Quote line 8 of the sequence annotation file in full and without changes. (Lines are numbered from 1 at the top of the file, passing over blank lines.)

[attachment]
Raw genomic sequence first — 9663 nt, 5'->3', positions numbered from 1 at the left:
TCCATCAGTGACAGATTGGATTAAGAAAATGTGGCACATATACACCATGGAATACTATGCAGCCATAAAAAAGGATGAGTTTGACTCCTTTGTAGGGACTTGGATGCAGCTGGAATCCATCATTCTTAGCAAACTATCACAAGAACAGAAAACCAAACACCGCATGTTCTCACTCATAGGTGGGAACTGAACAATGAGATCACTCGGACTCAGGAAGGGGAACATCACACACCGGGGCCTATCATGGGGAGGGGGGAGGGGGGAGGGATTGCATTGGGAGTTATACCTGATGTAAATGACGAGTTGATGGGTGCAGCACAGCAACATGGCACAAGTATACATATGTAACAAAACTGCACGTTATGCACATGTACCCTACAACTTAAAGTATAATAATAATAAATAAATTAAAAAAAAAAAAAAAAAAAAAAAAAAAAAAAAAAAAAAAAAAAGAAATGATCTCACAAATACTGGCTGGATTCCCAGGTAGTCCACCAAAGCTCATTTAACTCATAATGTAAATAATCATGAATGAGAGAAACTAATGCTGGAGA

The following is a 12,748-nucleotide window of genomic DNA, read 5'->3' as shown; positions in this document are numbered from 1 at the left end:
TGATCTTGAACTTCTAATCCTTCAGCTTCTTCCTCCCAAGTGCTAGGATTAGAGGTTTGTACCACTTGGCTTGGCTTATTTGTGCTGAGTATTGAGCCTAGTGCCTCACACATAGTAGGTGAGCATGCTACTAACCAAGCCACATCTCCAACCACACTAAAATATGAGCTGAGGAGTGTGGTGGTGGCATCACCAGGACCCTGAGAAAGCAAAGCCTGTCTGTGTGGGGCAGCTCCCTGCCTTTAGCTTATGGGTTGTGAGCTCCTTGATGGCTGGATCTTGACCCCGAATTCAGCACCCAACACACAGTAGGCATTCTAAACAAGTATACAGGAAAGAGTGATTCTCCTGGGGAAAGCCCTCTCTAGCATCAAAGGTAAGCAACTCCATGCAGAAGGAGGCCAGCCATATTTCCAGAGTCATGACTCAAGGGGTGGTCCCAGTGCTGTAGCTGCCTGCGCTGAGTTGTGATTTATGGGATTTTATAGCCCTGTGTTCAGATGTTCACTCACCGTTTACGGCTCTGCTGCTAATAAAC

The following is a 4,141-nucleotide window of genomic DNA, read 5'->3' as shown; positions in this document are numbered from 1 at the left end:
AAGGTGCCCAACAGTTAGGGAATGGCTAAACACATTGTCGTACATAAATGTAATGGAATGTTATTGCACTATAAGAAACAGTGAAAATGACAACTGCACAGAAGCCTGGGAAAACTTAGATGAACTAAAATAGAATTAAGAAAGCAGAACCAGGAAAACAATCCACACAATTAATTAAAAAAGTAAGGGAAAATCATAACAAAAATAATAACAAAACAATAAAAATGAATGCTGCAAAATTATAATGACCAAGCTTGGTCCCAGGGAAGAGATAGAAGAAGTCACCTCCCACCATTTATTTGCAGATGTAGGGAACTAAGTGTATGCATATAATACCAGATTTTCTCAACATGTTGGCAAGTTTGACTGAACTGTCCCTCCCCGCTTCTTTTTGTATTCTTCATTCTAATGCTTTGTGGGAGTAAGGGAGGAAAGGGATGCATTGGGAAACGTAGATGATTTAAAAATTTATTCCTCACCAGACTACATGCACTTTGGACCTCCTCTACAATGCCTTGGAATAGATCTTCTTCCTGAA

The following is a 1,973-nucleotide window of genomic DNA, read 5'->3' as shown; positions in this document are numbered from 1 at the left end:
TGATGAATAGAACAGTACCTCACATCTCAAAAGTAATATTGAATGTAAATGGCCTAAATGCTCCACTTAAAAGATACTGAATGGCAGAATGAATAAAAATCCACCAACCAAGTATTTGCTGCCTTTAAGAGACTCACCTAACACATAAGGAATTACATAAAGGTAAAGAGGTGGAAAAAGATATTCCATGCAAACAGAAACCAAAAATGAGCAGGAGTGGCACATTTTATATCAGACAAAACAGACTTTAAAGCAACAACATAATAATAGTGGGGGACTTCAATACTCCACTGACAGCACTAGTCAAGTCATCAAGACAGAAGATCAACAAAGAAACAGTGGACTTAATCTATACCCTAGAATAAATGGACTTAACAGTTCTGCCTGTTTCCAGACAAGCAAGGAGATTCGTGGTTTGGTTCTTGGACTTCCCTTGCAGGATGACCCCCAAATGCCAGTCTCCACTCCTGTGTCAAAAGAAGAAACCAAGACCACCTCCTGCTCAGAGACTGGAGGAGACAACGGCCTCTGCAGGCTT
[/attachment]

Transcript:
TGATGAATAGAACAGTACCTCACATCTCAAAAGTAATATTGAATGTAAATGGCCTAAATGCTCCACTTAAAAGATACTGAATGGCAGAATGAATAAAAATCCACCAACCAAGTATTTGCTGCCTTTAAGAGACTCACCTAACACATAAGGAATTACATAAAGGTAAAGAGGTGGAAAAAGATATTCCATGCAAACAGAAACCAAAAATGAGCAGGAGTGGCACATTTTATATCAGACAAAACAGACTTTAAAGCAACAACATAATAATAGTGGGGGACTTCAATACTCCACTGACAGCACTAGTCAAGTCATCAAGACAGAAGATCAACAAAGAAACAGTGGACTTAATCTATACCCTAGAATAAATGGACTTAACAGTTCTGCCTGTTTCCAGACAAGCAAGGAGATTCGTGGTTTGGTTCTTGGACTTCCCTTGCAGGATGACCCCCAAATGCCAGTCTCCACTCCTGTGTCAAAAGAAGAAACCAAGACCACCTCCTGCTCAGAGACTGGAGGAGACAACGGCCTCTGCAGGCTT